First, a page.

Niederösterreich (Lower Austria) is Austria’s largest winegrowing region for Qualitätswein. Under its name are gathered an abundant variety of wine cultures, ranging from vinous stylings of local varietal rarities to distinctive interpretations of international types. The eight specified winegrowing regions located in Niederösterreich – with sonorous names such as Wachau in the west and Carnuntum to the east – can be roughly divided into three climate zones: the Weinviertel in the north, the Danube River Region with its side valleys (Traisen, Kamp and Krems) west of Vienna, and Pannonian Niederösterreich to the southeast.
REGION & WINE
The vast Weinviertel made headlines in 2003, when it was the first winegrowing region in Austria to decide upon exclusively marketing its most regionally typical wine under the name of the region, namely its marquee player, the peppery Grüner Veltliner. Since then, the name Weinviertel DAC on the label guarantees peppery-spicy, refreshing Grüner Veltliner in the glass, plus robust reserve wines starting with the 2009 vintage. The entire (very) diverse varietal palette of refreshing white wines, fruit-forward reds and even sweet wine specialties from the Weinviertel can be found labelled with the designation of origin “Niederösterreich”.
Along the Danube from Melk to Klosterneuburg, and along its tributary rivers Krems, Traisen and Kamp, one finds delightful wine villages threaded like a string of pearls. Here, Riesling has positioned itself as a flagship variety alongside Grüner Veltliner. These two standouts express their typical characteristics as Kremstal DAC , Kamptal DAC and Traisental DAC . The steep crystalline slopes of the Wachau Valley metamorphose into loess terraces in the eastern part of the neighbouring Kremstal, which influence the character of the wines in the Traisental and Kamptal to a certain extent – and then especially in the Wagram, where in addition to the Grüner Veltliner, Roter Veltliner became a significant factor in the proceedings. In the Kamptal, especially on the Heiligenstein, one finds conglomerates and limestone-free soils, which give the wines their distinctive character. Specialties such as Weissburgunder and Chardonnay – but also elegant red wines – from this part of Niederösterreich round out the colourful picture.
In Pannonian Niederösterreich, south and east of Vienna, some of Austria's most outstanding red wines are grown, with Zweigelt and Blaufränkisch in Carnuntum forming the basis for DAC wines of robust character. Regionally typical white wines come into play here once again, vinified from Chardonnay, Weissburgunder or Grüner Veltliner. In the Thermenregion, Pinot Noir and Sankt Laurent set the tone for red wine. The white varieties Zierfandler and Rotgipfler are indigenous specialties that are found almost exclusively in this area.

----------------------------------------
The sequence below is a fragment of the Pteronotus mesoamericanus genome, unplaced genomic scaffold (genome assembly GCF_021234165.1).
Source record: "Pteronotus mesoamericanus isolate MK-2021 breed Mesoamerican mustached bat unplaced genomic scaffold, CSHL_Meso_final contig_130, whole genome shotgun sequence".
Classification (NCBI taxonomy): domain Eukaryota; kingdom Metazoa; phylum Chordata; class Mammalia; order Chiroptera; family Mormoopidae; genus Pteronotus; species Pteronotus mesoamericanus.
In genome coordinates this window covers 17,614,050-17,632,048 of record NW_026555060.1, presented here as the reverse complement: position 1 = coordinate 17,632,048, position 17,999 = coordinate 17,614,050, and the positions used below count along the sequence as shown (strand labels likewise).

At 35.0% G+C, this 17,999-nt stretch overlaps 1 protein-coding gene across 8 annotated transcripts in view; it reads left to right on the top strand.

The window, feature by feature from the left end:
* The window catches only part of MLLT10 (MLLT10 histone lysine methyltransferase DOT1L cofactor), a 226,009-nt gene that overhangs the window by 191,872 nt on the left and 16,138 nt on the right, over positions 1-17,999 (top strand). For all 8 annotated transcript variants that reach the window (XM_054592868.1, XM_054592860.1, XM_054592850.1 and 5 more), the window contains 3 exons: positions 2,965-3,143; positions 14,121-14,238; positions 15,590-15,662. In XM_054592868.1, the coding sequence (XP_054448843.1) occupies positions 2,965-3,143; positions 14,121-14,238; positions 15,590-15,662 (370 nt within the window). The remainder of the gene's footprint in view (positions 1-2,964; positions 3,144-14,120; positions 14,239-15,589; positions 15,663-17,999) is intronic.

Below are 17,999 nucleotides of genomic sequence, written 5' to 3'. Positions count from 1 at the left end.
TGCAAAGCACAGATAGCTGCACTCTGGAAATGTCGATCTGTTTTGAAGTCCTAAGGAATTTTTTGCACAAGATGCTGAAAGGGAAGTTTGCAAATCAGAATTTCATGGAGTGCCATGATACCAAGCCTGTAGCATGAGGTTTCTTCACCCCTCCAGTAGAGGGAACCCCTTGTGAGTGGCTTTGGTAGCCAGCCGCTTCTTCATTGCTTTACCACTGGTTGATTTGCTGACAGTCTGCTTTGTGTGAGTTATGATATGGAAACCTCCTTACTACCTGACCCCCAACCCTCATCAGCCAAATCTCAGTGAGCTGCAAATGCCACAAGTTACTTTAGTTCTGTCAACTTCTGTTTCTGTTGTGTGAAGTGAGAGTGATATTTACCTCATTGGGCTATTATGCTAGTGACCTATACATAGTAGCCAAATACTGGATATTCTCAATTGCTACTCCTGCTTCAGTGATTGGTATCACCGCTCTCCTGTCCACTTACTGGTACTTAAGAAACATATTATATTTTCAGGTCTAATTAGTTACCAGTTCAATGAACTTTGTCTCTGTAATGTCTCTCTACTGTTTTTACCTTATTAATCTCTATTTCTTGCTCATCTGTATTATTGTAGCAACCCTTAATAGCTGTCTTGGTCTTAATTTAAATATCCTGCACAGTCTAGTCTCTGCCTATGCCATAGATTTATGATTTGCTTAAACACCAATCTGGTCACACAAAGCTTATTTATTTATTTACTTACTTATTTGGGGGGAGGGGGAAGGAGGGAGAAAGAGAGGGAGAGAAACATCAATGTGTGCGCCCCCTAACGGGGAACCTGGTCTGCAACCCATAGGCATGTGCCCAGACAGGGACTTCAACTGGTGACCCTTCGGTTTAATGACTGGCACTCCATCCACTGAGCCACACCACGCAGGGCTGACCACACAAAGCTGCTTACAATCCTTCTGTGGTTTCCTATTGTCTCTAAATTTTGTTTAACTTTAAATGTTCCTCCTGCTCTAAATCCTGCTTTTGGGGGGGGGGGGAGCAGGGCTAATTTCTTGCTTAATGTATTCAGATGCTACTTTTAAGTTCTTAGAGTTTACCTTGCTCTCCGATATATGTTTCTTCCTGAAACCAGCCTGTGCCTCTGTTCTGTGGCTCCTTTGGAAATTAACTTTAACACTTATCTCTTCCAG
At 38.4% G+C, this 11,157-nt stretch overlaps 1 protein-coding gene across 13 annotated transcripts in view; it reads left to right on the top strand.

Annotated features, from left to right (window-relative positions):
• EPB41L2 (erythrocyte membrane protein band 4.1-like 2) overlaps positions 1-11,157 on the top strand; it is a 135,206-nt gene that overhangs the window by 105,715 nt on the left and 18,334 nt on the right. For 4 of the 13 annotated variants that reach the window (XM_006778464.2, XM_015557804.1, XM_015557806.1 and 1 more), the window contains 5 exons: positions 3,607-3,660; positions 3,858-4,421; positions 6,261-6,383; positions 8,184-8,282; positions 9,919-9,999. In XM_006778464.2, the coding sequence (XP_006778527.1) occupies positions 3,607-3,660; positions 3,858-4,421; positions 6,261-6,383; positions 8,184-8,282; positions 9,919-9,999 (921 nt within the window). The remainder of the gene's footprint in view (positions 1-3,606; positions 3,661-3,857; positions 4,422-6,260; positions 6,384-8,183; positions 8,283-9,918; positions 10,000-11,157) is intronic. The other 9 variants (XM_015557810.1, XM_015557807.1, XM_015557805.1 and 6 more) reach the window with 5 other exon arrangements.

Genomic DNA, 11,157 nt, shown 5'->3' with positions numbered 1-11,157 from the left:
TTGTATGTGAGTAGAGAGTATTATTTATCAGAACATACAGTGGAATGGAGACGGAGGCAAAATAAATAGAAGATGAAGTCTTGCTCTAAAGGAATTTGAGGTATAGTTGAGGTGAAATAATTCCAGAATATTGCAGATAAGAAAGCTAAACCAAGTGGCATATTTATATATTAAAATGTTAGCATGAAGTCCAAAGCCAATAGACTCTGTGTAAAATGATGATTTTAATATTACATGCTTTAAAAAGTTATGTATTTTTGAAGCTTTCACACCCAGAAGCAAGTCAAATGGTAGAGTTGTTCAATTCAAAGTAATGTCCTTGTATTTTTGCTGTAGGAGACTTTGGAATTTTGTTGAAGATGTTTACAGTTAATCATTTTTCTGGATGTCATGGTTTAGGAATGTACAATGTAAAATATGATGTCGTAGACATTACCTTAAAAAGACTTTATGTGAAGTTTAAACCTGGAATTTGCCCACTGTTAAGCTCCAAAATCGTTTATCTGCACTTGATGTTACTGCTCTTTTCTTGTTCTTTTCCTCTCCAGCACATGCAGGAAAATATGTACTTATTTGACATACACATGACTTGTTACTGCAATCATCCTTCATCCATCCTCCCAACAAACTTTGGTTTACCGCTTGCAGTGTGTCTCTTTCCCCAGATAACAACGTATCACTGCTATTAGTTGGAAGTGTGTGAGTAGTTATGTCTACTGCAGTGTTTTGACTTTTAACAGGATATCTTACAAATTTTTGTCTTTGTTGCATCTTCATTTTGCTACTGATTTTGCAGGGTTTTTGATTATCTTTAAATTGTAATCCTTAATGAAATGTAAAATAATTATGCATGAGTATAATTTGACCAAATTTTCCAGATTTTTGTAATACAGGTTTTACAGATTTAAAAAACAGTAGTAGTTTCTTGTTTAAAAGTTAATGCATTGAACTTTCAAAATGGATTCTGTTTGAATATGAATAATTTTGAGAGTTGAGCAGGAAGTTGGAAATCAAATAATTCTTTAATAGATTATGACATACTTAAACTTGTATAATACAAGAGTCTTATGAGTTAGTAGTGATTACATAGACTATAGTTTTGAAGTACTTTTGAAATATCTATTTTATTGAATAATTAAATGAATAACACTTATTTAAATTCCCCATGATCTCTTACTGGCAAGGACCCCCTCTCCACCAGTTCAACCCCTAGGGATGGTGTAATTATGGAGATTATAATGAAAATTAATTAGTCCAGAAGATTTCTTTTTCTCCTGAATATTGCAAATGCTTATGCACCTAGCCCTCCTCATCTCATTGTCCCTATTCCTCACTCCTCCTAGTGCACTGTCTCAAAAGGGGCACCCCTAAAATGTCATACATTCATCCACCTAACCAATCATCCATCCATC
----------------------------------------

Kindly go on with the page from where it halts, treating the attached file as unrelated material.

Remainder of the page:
Niederösterreich means marvellous diversity from the expansive land of great wines.
Niederösterreich grew out of several major geological units: the Moldanubicum, the Moravic zone, the Molasse basin, the Vienna basin, the Weinviertel hill country, the Flysch zone, the Northern Limestone Alps and the Central Eastern Alps. Quaternary deposits, especially the fine-grained loess and coarse-grained terrace gravels so conducive to viticulture, are spread across all major units.
Loess provides the base material for the deep soil in about half of the vineyards, calcareous-dolomitic in varying proportions. Neogene deposits in the Molasse basin and the Vienna basin support about one third of the vineyards. Apart from locally formed marl and sandstones, conglomerates and Leitha limestone, loose rock is dominant here. Compositions vary from argillaceous silt over sand to gravel and pebbles in all conceivable mixtures, and can also differ greatly in terms of their carbonate content.
Just over 6%t of the vineyards grow in soils lying upon the crystalline rock of the Bohemian Massif. Acid gneiss, granite and granulite predominate. Especially in the consistency of the often schistic paragneisses, one encounters frequent alternation between amphibolite beds and less prevalent layers of marble. One special feature is present in the remnants from the initial erosion of the erstwhile high mountains, preserved in the so-called Zöbing formation from the Paleozoic era.